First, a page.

Loresha Wilson Mar. 5, 2011There's probably nothing sweeter than the image of a baby drifting off to sleep — be it in your arms or lying next to you. But these innocent moments can turn tragic when you fall asleep with the baby.
Local authorities say that's likely what happened to four babies who died in Shreveport homes in February. The infants, ages 22 days to 8 months, were found unconscious and not breathing after falling asleep next to someone.
The exact cause of each death has yet to be determined, but Caddo Parish Coroner Dr. Todd Thoma says all appear to be instances of co-sleeping. It ultimately resulted in suffocation.
However, detailed investigations are under way in all the deaths.
"This is an unfortunate problem in our community," Thoma said. "It occurs when the infant sleeps in the same bed as their parents. Whether the infant is moved, or the parent rolls over on the baby, it still results in positional asphyxia."
The first baby was found about 2 a.m. Feb. 16 at a residence in the 3500 block of Sumner Street, according to police reports. About two hours later, officers responded to the 1400 block of West 58th Street, where an 8-month-old was found deceased. The third baby died the morning of Feb. 23 at a residence in the 3100 block of West Caperton Street. And about 4 a.m. Feb. 26, a 2-month-old was found dead in the 1400 block of Claiborne Avenue, according to reports.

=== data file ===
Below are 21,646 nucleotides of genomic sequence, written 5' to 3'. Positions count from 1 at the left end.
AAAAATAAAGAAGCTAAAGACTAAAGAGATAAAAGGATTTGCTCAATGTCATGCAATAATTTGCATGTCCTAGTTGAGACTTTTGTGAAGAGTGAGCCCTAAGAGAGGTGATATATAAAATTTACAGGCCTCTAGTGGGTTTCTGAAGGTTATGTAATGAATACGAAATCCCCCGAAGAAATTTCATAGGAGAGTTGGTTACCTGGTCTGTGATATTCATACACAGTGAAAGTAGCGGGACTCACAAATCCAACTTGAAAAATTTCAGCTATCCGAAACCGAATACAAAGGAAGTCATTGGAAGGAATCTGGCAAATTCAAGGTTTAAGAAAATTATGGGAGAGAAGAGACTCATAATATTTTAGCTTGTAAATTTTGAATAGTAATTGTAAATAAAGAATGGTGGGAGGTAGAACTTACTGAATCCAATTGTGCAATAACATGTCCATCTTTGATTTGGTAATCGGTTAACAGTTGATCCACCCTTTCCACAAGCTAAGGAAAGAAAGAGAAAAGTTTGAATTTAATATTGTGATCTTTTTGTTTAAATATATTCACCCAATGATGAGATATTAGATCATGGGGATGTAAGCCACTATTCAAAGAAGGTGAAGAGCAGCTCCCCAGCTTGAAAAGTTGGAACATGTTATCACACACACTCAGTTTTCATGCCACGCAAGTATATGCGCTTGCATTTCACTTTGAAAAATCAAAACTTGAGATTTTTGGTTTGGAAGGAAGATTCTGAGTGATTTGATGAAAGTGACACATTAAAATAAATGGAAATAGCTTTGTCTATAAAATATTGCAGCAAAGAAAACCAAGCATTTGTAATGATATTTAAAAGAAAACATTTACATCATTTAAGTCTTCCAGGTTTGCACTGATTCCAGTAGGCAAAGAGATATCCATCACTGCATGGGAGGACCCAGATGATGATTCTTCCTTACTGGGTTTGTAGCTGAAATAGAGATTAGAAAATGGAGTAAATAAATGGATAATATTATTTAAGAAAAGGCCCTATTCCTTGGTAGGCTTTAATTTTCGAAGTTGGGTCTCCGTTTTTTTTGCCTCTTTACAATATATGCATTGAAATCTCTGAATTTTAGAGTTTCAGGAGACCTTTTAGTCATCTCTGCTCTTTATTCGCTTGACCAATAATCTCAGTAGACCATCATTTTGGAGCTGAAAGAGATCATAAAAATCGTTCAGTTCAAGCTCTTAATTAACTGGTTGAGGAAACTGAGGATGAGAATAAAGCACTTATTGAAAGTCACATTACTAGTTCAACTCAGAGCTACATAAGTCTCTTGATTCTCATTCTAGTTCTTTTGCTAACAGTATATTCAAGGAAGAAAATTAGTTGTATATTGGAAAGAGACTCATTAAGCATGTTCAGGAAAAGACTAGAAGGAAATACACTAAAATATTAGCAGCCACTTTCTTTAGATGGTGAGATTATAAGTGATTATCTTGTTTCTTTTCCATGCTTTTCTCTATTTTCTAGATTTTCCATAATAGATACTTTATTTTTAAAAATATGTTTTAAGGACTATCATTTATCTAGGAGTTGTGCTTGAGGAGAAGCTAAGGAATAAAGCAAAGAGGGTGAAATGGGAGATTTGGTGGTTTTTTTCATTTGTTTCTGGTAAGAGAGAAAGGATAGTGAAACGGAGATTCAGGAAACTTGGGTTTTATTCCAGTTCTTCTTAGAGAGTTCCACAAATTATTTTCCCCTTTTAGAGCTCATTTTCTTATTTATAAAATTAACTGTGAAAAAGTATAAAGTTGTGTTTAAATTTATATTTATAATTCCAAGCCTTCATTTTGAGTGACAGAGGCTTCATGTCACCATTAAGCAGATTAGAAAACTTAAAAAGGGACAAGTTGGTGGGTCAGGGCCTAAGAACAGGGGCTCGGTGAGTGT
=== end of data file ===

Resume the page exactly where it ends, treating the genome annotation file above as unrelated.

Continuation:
Criminal charges in these cases are rare, occurring most often when the parent at fault is under the influence of drugs or alcohol. When substance abuse is not involved, the deaths are often ruled accidental by police or local district attorney's offices.
"And at this time, we do no suspect foul play," said Sgt. Bill Goodin, spokesman for Shreveport police.
Louisiana has the highest infant mortality rate in the nation — nearly twice the national average, according to Louisiana Department of Health and Hospitals.
One reason this is happening is that some mistakes are being made when it comes to the environment in which children are sleeping. The term "infant mortality" refers to all infant deaths before age one, excluding miscarriages and abortions.
Louisiana had an average of 71 infants die from SIDS, or Sudden Infant Death Syndrome, from 2003 to 2005, according to statistics provided by the Department of Health and Hospitals. During the same three years, the state had an average of 17 infants die of suffocation